Like the bill mentioned above, Russia is without doubt, developing an environmental conscious. It has been a member of the Climate Convention since 1994 and then part of the Kyoto Protocol since 2004. The Kyoto Protocol's main aim according to the UNFCCC website is to set “binding targets for 37 industrialized countries and the European community for reducing green house gas emissions.” Whether Russia is a part of this convention because being the third largest emitter of greenhouse gases and is expected to be seen in the public spot light making positive advancements towards a healthier and more environmentally friendly country or if it genuinely wants to make things better is a confusing topic. CO2 emissions can be held as accountable to Russia's deteriorating environment as the impact of the Soviets carelessness. International agencies like WWF are making leaps in bounds when it comes to controlling GHG emissions coming from mass industrial producers like Russia. They are doing this by “By issuing special ecoregional «climate passports» WWF contributes to making expert decisions on nature conservation, sustainable use of natural resources and stable economic growth in the regions. WWF has already provided the Altai-Sayan and Chukotka ecoregions, the Kola and Taiymyr ecoregions peninsulas with «climate passports»” Part of the recommendations made by the WWF are that Russia maintain a healthy level of global warming at precisely 2 degrees celcius above the pre-industrial level. In order to do this Russis must quickly retract it's steps and make some significant and complicated chages to it's industrial processes. This will prove to be a little tricky as it is infact first and foremost an industrial country and makes most of it's revenues are generated this way. Will Russia be able to cut down on gas emissions and maintain a level thats suitable to the environment aswell as the community while still being able to generate revenues that will ensure that the standard of living of the common Russian doesn't get impacted too strongly?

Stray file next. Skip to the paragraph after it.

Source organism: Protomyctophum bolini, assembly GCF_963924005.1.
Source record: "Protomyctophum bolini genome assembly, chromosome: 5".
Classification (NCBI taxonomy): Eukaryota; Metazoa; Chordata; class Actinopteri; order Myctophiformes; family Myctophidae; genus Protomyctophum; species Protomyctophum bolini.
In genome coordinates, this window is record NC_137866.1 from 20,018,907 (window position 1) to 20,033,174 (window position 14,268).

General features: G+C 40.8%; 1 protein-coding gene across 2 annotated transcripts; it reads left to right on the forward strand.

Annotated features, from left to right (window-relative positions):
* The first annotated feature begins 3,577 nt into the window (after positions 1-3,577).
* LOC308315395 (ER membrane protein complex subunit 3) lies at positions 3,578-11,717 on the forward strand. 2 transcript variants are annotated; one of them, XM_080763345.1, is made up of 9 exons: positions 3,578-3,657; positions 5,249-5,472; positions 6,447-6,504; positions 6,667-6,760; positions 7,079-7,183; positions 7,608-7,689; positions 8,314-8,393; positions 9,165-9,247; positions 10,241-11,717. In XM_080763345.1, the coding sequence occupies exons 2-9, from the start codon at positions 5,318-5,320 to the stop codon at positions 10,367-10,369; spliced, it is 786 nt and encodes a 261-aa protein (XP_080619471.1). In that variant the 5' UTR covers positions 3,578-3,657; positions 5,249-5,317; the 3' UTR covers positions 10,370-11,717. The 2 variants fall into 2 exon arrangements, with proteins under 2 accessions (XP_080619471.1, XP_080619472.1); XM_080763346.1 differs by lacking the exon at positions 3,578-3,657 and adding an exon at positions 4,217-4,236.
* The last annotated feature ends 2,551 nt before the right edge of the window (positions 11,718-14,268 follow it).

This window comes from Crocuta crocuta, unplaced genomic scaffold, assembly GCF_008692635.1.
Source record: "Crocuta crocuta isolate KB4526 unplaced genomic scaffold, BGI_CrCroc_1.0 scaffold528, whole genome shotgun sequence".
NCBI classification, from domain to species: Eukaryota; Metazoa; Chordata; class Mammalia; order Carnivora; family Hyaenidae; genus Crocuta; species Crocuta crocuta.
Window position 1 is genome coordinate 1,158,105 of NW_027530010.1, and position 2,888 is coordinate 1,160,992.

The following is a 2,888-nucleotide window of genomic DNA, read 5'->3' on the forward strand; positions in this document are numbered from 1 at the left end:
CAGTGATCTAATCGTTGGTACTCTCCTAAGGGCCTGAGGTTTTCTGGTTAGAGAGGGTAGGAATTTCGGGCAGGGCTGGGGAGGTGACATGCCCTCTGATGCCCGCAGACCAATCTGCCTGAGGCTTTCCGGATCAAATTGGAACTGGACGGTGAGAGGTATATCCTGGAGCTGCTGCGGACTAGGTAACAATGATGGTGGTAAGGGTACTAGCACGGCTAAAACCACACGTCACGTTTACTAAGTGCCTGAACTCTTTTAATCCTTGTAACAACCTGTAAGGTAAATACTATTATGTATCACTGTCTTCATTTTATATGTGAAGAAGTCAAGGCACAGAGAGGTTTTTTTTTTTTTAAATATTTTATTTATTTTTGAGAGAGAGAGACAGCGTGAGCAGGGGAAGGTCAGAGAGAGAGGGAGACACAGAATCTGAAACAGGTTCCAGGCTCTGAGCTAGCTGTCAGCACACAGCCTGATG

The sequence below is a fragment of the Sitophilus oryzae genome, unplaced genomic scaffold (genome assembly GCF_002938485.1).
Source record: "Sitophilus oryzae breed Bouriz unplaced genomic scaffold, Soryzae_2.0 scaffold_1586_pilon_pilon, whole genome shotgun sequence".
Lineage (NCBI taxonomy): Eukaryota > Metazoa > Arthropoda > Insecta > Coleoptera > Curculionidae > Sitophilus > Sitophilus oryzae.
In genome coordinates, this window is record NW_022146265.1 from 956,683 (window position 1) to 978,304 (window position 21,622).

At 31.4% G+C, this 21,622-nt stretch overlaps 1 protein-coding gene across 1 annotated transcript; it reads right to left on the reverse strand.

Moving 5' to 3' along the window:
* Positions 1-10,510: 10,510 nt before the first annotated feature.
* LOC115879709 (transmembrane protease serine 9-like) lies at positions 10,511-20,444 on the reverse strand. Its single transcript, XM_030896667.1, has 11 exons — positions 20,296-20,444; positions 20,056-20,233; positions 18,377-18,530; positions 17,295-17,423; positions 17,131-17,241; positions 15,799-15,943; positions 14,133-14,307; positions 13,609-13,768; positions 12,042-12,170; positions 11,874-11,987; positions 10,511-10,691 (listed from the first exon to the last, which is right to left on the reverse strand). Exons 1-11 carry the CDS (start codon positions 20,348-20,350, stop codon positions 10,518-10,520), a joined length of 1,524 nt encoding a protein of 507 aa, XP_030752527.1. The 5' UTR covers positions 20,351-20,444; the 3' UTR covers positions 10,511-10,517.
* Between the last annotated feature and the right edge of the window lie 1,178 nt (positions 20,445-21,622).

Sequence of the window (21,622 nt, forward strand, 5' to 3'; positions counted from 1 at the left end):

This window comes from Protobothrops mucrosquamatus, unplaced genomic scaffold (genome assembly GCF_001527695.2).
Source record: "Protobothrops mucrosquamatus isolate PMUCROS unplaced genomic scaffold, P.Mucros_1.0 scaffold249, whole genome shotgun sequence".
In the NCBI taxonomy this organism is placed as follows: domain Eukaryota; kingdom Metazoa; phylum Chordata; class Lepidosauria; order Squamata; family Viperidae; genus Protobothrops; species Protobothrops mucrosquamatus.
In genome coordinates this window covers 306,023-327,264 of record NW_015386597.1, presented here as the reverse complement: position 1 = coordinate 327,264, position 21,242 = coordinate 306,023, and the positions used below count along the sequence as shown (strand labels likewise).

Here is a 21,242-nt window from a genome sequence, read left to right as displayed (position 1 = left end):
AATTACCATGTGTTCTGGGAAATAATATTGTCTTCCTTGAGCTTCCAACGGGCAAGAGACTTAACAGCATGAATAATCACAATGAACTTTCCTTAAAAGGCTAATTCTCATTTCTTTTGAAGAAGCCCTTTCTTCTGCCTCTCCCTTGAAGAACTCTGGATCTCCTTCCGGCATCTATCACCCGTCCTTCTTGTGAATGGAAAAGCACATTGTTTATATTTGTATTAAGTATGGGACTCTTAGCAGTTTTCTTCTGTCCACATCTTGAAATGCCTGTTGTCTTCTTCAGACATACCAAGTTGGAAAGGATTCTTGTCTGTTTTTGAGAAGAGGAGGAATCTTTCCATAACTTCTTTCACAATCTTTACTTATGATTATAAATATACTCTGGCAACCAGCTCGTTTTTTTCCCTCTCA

Ever since Gorbechovs rule and his enforcement of his policy glasnost, or openness, the people have been more aware of the problems plaguing the USSR, including that of the environment. This policy not only showed trust and respect in the general public but in turn opened the door to listening to their opinion, this was seen as a positive direction towards democratization as the public enjoyed a certain level of inclusion. However as the public could now voice their opinions, what surveys and polls suggested was that they were much less concerned with issues of concerning the environment (20% of the population in 2007) and worried instead about economic problems such as the ever increasing gap between the rich and the poor (27% of the population) (6) (It has only increased by 3% from the year 2000 to the year 2007). What this translates in to is the public reflecting similar concerns as the government. Both prioritize economical success above environmental stability. This too, could be a negative legacy of the soviet past as people are afraid of losing access to things essential for day to day survival. With short term insecurity on everyone's mind, they can't help but push threats to the eco system to the background. This is evident in an extract from a website about Russian studies where it states that environmental issues were much less significant “especially in cases where the shutting of a polluting plant threatened the livelihood of a town or city.” (7)